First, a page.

Digitalisation is making inroads into every sector and energy is not immune to this disruption. In some respects, the industry can embrace digitalisation as a key enabler of the transition to a low-carbon energy system. Let’s explore what this transformation actually means for the electricity network.
Digitalisation holds the potential to build new architectures of interconnected energy systems, including breaking down traditional boundaries between demand and supply.
The impact of these tremendous digital advances and their rapid deployment across the energy landscape raises the fundamental question of whether we are on the cusp of a new digital era in energy and, if so, what are the emerging trends. The International Energy Agency’s Digitalization & Energy report attempts to answer these questions.
All energy demand sectors are feeling the effects
Digital technologies are already widely used in energy end-use sectors, with the widespread deployment of potentially transformative technologies on the horizon; such as autonomous cars, intelligent home systems, and machine learning within factories. While these technologies could improve efficiency, some could also induce rebound effects that increase overall energy use.
In the transport sector, all modes of transport and their supporting infrastructure are becoming smarter and more connected, improving safety and efficiency. Digitalisation could have its biggest impact on road transport, where connectivity and automation (alongside further electrification) could dramatically reshape mobility.
Meanwhile, the overall net impacts on energy use are highly uncertain. Over the long term, under a best-case scenario of improved efficiency through automation and ride-sharing, energy use could halve compared with current levels. Conversely, if efficiency improvements do not materialise and rebound effects from automation result in substantially more travel, energy use could more than double.
In buildings, the analysis shows that digitalisation could cut energy use by about 10% by using real-time data to improve operational efficiency. Smart thermostats can anticipate the behaviour of occupants (based on past experience) and use real-time weather forecasts to better predict heating and cooling needs.
Smart lighting can provide more than just light when and where it is needed; light-emitting diodes can also include sensors linked to other systems – for example, helping to tailor heating and cooling services.
In industry, many companies have a long history of using digital technologies to improve safety and increase production. Further cost-effective energy savings can be achieved through advanced process controls, and by coupling smart sensors and data analytics to predict equipment failure.
3D printing, machine learning and connectivity could have even greater impacts. For example, 3D printing can be used to make aircraft lighter, reducing both the materials to build the plane and the fuel to fly it.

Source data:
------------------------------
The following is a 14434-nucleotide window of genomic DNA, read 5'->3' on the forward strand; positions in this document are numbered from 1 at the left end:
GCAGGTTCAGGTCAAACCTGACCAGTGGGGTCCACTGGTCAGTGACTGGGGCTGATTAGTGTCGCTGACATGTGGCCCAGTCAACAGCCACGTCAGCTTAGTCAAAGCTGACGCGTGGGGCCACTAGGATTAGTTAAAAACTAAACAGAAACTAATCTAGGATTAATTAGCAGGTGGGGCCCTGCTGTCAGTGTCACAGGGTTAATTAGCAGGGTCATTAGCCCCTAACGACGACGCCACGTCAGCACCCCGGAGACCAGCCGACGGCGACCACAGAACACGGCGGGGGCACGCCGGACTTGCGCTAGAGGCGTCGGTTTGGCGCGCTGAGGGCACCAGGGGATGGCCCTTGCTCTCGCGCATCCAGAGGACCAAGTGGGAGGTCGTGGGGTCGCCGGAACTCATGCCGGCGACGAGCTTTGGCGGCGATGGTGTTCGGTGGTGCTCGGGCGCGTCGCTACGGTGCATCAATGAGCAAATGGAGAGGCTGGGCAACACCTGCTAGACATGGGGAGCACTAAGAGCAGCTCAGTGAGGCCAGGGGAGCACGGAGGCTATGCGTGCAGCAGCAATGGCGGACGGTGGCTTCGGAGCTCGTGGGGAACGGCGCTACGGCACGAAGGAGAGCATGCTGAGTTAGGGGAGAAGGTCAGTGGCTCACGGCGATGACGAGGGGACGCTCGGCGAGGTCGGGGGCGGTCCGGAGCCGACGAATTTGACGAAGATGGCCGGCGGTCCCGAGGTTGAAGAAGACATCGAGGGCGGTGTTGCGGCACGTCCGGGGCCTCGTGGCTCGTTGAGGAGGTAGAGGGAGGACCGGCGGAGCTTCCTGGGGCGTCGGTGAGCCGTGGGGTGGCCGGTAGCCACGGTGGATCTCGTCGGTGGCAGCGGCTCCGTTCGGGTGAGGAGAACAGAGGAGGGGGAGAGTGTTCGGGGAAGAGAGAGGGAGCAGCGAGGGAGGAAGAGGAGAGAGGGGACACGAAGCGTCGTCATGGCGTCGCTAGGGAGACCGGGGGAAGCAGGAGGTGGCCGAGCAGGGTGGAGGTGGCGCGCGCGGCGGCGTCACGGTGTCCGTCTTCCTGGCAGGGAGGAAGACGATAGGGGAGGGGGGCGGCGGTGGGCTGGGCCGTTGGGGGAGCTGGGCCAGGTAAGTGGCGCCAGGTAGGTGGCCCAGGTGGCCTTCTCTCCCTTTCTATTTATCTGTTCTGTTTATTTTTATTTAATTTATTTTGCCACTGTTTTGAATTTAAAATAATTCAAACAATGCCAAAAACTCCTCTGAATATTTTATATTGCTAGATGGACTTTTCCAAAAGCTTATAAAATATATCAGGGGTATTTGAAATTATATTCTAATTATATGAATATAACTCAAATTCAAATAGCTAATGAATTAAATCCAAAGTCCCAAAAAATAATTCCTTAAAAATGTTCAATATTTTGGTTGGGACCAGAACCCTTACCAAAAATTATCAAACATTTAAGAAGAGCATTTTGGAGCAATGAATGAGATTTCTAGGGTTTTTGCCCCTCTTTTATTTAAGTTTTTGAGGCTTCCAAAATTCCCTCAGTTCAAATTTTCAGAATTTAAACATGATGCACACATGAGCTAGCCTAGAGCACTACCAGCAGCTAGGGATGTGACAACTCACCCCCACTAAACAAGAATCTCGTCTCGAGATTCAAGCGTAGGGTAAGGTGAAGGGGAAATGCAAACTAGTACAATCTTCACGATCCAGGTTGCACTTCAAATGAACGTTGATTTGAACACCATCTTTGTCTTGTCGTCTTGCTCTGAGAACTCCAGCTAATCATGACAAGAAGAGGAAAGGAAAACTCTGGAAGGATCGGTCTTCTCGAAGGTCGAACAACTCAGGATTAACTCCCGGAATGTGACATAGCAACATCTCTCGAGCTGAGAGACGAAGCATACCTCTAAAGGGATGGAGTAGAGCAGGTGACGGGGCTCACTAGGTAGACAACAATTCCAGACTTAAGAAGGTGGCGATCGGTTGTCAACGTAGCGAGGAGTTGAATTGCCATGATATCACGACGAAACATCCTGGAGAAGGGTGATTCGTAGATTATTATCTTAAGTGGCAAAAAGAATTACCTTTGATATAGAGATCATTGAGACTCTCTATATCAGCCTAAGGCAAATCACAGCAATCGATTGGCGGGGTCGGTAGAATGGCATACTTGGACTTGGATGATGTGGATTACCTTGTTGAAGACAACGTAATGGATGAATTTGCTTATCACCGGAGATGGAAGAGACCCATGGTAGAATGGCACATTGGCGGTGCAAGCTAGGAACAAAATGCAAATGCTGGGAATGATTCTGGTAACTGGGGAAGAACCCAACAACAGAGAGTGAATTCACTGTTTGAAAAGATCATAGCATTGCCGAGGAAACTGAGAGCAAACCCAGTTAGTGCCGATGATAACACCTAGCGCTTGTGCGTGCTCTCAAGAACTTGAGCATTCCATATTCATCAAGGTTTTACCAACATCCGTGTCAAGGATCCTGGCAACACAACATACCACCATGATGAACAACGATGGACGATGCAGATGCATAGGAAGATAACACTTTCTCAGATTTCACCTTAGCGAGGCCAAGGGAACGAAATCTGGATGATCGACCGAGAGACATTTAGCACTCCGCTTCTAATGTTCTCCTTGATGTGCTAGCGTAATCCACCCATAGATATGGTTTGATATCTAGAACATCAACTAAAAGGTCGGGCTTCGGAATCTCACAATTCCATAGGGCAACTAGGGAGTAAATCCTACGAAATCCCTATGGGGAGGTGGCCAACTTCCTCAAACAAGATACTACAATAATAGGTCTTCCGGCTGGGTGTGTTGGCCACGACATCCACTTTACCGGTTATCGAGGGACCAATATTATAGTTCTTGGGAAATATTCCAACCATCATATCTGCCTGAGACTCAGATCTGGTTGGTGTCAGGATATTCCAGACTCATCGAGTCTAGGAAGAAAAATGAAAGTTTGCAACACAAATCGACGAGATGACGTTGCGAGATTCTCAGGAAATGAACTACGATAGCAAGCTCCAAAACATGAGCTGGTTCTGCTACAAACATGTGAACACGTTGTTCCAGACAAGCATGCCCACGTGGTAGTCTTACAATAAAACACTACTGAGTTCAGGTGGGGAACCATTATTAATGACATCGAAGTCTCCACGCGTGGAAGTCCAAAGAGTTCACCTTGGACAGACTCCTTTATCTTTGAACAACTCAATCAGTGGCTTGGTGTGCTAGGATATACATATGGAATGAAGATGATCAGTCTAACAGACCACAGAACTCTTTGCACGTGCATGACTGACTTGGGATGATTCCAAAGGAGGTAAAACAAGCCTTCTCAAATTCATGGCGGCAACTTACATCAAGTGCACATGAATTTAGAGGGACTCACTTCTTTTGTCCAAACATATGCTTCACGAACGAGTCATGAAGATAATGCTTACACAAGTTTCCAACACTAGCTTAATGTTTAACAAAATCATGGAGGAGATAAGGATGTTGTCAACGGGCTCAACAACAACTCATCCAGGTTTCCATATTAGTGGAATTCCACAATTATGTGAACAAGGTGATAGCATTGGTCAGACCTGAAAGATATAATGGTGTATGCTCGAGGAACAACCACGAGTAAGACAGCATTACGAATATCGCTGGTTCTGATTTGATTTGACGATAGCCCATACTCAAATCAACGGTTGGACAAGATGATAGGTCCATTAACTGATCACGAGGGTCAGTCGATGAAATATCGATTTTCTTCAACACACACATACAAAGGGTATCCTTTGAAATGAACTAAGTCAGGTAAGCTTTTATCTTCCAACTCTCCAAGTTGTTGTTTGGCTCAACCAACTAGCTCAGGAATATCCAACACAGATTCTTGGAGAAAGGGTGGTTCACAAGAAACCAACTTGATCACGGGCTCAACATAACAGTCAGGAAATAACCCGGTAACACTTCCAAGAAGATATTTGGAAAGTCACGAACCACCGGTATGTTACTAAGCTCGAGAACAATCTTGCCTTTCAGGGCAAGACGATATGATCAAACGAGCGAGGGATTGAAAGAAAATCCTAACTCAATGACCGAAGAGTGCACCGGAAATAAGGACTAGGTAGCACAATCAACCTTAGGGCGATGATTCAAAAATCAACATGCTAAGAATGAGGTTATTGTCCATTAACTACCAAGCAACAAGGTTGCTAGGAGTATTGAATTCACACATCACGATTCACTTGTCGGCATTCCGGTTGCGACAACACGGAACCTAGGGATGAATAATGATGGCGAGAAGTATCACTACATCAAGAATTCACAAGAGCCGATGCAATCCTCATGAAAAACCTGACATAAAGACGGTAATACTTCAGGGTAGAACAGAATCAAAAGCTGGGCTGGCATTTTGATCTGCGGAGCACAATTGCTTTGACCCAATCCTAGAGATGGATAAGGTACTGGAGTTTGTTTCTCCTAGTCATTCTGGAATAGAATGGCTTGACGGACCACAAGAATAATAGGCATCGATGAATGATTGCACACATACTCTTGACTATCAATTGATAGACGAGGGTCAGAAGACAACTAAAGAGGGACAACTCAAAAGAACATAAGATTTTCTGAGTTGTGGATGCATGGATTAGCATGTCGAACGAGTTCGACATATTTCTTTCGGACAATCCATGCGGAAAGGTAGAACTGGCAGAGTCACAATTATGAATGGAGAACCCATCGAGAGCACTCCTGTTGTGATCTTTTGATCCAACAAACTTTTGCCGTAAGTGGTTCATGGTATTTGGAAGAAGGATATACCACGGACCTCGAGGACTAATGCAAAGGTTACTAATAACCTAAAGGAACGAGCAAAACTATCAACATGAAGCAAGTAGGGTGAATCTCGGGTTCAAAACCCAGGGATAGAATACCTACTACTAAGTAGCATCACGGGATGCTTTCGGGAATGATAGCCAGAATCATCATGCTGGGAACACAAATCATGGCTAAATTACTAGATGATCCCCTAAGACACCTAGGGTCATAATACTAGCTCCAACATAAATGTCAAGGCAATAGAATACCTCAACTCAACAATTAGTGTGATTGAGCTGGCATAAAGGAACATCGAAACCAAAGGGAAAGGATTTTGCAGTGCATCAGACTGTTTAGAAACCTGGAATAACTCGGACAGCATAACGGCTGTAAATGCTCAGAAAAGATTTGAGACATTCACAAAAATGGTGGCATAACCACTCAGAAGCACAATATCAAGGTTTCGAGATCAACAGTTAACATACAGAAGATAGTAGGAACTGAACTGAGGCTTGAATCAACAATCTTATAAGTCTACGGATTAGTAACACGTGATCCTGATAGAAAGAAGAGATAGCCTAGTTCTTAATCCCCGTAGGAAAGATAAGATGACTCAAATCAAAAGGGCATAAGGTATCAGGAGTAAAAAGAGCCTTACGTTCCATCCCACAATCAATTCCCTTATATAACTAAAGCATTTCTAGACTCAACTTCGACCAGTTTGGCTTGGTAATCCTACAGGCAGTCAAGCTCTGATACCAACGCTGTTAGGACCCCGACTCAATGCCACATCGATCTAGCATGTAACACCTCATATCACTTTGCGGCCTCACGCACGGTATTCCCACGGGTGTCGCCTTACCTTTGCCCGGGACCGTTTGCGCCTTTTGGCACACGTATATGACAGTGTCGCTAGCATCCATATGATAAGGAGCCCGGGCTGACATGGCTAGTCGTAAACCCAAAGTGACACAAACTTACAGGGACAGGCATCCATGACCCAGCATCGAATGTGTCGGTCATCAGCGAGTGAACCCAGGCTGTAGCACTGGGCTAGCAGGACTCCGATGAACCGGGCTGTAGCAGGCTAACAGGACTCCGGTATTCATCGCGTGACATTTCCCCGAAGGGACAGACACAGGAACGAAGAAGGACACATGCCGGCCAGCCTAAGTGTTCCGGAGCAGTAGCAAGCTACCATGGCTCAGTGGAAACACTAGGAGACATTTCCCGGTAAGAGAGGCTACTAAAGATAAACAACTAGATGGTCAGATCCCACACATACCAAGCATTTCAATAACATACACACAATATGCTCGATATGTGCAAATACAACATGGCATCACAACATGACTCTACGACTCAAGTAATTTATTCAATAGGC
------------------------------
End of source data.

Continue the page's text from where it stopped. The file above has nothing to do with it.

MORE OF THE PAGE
Energy suppliers stand to benefit the most
The oil and gas industry has long used digital technologies, notably in upstream, and significant potential remains for digitalisation to further enhance operations.
Widespread use of digital technologies could decrease production costs between 10% and 20%, including through advanced processing of seismic data, the use of sensors, and enhanced reservoir modelling. Technically recoverable oil and gas resources could be boosted by around 5% globally, with the greatest gains expected in shale gas.
In the coal industry, digital technologies are increasingly being used in geological modelling, process optimisation, automation, predictive maintenance, and to improve worker health and safety. Specific examples include driverless trucks and tele-remote equipment operated from the control room. Digitalisation’s overall impact, however, may be more modest than in other sectors.
Analysis indicates that in the power sector digitalisation has the potential to save around $80 billion per year, or about 5% of total annual generation costs.
In the power sector, the analysis indicates that digitalisation has the potential to save around $80 billion per year, or about 5% of total annual power generation costs. This can be achieved by reducing operation and maintenance costs, improving power plant and network efficiency, reducing unplanned outages and downtime, and extending the operational lifetime of assets. One example of this is the use of drones to cheaply monitor thousands of kilometres of transmission lines over rough terrain.
Digitally interconnected energy systems
The greatest transformational potential for digitalisation is its ability to break down boundaries between energy sectors, increasing flexibility and enabling integration across entire systems. The electricity sector is at the heart of this transformation, where digitalisation is blurring the distinction between generation and consumption, and enabling four interrelated opportunities:
- Smart demand response could provide 185GW of system flexibility, roughly equivalent to the currently installed electricity supply capacity of Australia and Italy combined. This could save $270 billion of investment in new electricity infrastructure that would have otherwise been needed. In the residential sector alone, one billion households and 11 billion smart appliances could actively participate in interconnected electricity systems, allowing these households and devices to alter when they draw electricity from the grid.